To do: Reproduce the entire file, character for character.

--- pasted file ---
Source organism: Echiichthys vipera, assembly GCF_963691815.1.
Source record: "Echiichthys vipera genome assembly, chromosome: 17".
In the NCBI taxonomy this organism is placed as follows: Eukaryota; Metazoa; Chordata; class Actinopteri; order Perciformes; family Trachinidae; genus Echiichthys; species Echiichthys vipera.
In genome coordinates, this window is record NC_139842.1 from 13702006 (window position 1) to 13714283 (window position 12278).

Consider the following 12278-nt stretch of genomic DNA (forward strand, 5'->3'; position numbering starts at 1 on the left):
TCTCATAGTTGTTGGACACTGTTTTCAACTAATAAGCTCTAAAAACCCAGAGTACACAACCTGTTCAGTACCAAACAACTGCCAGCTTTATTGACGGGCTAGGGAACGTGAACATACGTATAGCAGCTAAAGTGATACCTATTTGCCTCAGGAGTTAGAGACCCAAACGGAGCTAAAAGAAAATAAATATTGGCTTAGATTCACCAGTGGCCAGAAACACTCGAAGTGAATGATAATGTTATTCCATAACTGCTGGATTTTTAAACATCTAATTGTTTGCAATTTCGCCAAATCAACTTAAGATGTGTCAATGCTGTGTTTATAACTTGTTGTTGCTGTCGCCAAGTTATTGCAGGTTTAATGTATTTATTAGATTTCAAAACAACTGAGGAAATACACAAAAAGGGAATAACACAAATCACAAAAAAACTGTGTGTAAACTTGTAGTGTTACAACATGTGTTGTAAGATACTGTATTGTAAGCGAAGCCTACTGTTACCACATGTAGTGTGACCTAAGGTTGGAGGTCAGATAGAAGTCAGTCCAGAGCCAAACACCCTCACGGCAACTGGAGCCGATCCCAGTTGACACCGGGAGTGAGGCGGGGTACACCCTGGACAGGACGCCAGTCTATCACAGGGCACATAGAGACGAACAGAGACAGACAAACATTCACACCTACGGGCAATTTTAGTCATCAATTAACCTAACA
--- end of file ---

Source organism: Echiichthys vipera, assembly GCF_963691815.1.
Source record: "Echiichthys vipera genome assembly, chromosome: 17".
In the NCBI taxonomy this organism is placed as follows: Eukaryota; Metazoa; Chordata; class Actinopteri; order Perciformes; family Trachinidae; genus Echiichthys; species Echiichthys vipera.
In genome coordinates, this window is record NC_139842.1 from 13702006 (window position 1) to 13714283 (window position 12278).

Consider the following 12278-nt stretch of genomic DNA (forward strand, 5'->3'; position numbering starts at 1 on the left):
TCTCATAGTTGTTGGACACTGTTTTCAACTAATAAGCTCTAAAAACCCAGAGTACACAACCTGTTCAGTACCAAACAACTGCCAGCTTTATTGACGGGCTAGGGAACGTGAACATACGTATAGCAGCTAAAGTGATACCTATTTGCCTCAGGAGTTAGAGACCCAAACGGAGCTAAAAGAAAATAAATATTGGCTTAGATTCACCAGTGGCCAGAAACACTCGAAGTGAATGATAATGTTATTCCATAACTGCTGGATTTTTAAACATCTAATTGTTTGCAATTTCGCCAAATCAACTTAAGATGTGTCAATGCTGTGTTTATAACTTGTTGTTGCTGTCGCCAAGTTATTGCAGGTTTAATGTATTTATTAGATTTCAAAACAACTGAGGAAATACACAAAAAGGGAATAACACAAATCACAAAAAAACTGTGTGTAAACTTGTAGTGTTACAACATGTGTTGTAAGATACTGTATTGTAAGCGAAGCCTACTGTTACCACATGTAGTGTGACCTAAGGTTGGAGGTCAGATAGAAGTCAGTCCAGAGCCAAACACCCTCACGGCAACTGGAGCCGATCCCAGTTGACACCGGGAGTGAGGCGGGGTACACCCTGGACAGGACGCCAGTCTATCACAGGGCACATAGAGACGAACAGAGACAGACAAACATTCACACCTACGGGCAATTTTAGTCATCAATTAACCTAACA